Some Cameron Co. Residents Misusing Non-Potable Water
BOCA CHICA VILLAGE – The Texas Commission on Environmental Equality and Cameron County are re-evaluating water delivery to people living in Boca Chica Village.
Those who live in the area are receiving non-potable water. It’s gone on for at least two decades.
Non-potable water is supposed to be used for flushing toilets and washing laundry. It isn’t for consumption.
The small community gets its water in a unique way.
“For as long as I’ve known the county has been hauling water out there, the public works department has,” Cameron County Commissioner Sofia Benavides said.
Benavides said public work tanker trucks transport water supplied by the Public Utilities Board to the homes in Boca Chica Village.
The trucks aren’t necessarily the correct transport trucks.
“Yes, now that that’s coming to light… this is non-potable water. So I imagine they have some way of maybe boiling it or whatever they use it for. I have no idea but it’s not drinking water,” she said.
People in Boca Chica Village pay PUB nearly $15 a month for non-potable water.
“The county is not in the water business and I think you will find this is a unique situation,” Benavides said.
She said it was supposed to be a temporary fix. It’s an issue that wasn’t addressed over the years.
“What I have is what is used to take the water out there, to haul it out there,” Benavides said.
What the people in Boca Chica Village were receiving was not suitable for consumption.
“I know there’s one company in the Rio Grande Valley that has the proper equipment to haul water,” Benavides said.
TCEQ said non-potable water is only approved for washing clothes and using it for toilet water. Non-potable water is recycled which makes it inappropriate for human consumption. A variety of bacteria and organisms live in untreated water.
Many people live in Boca Chica Village said they use the water for cleaning their dishes, washing their clothes, even use it to bathe and one person said they know of neighbors who drank it.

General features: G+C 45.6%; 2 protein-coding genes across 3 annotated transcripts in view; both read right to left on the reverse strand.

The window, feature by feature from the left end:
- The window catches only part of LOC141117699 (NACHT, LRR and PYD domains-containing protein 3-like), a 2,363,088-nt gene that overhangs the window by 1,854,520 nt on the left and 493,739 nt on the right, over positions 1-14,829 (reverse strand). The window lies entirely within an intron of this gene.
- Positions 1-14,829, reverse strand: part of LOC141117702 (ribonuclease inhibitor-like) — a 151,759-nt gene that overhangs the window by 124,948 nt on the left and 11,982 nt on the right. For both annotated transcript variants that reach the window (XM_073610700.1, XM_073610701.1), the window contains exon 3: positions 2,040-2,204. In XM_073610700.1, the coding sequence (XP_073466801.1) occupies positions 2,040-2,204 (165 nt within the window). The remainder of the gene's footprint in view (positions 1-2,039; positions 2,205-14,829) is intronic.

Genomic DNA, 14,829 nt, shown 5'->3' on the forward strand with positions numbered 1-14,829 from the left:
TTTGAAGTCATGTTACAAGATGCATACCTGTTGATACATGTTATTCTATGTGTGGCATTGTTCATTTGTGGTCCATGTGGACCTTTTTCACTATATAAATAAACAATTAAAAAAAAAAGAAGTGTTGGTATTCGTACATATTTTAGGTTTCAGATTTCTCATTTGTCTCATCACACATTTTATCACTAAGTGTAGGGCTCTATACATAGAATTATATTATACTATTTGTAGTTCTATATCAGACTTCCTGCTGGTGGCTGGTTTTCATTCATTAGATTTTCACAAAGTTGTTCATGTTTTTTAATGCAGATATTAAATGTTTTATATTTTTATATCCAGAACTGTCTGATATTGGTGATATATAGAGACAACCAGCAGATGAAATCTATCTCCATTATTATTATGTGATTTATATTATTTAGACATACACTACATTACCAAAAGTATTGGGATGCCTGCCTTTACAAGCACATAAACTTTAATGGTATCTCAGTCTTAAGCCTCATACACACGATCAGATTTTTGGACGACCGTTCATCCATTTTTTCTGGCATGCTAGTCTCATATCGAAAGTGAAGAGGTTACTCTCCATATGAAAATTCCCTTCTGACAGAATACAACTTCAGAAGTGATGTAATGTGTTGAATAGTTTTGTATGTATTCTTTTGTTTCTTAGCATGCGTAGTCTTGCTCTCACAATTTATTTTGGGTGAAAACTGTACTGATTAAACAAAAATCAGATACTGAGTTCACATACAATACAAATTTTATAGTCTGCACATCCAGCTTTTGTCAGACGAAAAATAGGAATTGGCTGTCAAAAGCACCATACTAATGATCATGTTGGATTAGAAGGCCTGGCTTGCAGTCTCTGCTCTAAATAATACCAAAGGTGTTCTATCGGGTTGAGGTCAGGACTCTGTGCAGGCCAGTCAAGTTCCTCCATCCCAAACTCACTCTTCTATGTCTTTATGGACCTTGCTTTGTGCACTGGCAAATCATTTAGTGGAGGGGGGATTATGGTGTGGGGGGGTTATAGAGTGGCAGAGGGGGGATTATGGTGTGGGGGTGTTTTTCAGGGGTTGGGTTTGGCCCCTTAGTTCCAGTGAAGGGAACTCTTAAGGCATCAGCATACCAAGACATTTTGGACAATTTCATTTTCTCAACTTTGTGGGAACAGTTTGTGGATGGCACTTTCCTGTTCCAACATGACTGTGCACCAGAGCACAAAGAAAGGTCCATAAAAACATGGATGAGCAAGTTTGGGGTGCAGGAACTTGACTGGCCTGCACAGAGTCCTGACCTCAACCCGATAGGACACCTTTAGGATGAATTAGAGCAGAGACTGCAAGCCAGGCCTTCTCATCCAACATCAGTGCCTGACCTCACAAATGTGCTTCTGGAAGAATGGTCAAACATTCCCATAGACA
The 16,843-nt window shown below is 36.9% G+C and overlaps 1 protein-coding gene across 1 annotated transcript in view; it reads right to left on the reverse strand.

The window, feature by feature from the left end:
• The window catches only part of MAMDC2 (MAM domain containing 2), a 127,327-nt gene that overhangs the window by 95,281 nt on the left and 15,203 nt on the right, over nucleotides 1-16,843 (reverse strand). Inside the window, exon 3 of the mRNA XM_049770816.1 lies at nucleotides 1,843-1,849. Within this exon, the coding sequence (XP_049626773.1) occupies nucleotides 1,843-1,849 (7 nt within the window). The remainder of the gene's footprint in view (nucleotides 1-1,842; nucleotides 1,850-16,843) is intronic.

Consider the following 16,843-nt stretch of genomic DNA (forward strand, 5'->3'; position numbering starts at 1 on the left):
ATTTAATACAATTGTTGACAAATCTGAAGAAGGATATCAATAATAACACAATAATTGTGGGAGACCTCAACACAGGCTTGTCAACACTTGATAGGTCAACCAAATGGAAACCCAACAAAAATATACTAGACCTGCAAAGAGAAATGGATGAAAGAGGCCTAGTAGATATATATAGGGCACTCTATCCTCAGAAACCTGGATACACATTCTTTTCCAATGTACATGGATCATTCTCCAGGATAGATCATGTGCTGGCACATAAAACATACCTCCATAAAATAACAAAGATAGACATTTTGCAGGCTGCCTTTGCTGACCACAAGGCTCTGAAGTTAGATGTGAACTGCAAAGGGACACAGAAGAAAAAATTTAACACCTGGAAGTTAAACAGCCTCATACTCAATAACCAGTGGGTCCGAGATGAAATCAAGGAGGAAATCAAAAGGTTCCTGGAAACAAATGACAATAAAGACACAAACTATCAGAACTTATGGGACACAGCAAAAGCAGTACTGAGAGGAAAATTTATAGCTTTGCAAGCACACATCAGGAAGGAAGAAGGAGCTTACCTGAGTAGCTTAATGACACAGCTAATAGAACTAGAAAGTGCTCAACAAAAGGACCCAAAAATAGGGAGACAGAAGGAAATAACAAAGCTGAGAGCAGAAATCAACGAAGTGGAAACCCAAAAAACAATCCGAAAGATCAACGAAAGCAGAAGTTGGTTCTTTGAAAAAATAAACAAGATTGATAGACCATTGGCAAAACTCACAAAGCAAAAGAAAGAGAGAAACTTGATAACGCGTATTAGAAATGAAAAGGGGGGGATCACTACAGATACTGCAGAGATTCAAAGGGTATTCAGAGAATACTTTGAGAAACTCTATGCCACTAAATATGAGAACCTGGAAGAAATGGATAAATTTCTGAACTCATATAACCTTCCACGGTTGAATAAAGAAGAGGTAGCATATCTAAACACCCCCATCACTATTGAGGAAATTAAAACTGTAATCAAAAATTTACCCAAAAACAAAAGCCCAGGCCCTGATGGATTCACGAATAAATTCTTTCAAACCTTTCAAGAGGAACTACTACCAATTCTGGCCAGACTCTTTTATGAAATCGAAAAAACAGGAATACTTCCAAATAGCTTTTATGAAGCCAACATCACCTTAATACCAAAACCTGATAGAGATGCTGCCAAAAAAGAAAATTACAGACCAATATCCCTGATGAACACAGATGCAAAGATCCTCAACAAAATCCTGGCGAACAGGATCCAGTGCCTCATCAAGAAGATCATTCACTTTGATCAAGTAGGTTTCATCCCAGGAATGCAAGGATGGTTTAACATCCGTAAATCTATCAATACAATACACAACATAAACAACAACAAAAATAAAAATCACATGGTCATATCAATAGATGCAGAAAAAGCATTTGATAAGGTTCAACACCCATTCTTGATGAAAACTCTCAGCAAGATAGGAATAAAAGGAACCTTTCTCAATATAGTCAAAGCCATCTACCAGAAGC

They said every month they add bleach to their water tanks to treat the water.
“We know it’s non-potable water and we have absolutely no problem with that,” Terry Heaton said.
National Sanitation Foundation said chlorine treatment alone will not remove all the types of viruses commonly transmitted by water.
Heaton lived in the area for over a decade. He said his biggest concern isn’t the condition of the water.
“I am really afraid if we push the county for anything better than what we have we’re going to lose it. We’re gonna have nothing and that you just can’t live without water,” he said.
Heaton is afraid, along with many others, will be left without water. No other water supply is in sight.
CHANNEL 5 NEWS asked Benavides what solution she foresees.
“I’m not sure but if TCEQ will eventually come in and say, ‘Well you know you’ll have to find another way, you’re going to have to find another way,’” she said.
Benavides said the county will approach that obstacle if and when the time comes.
We reached out TCEQ and asked if they were aware of the situation. Andrew Kees said the agency is not aware. They encourage people to report any environmental concerns they may have to the Harlingen office at (956) 425-6010.
San Benito family grieving the loss of two family members in a...
PSJA ISD are finding solutions to laptop shortage problem
Obesity in the RGV puts us at higher risk of COVID-19 deaths
UTRGV announced record high enrollment rates for fall semester
Edinburg man claims construction company stole thousands from him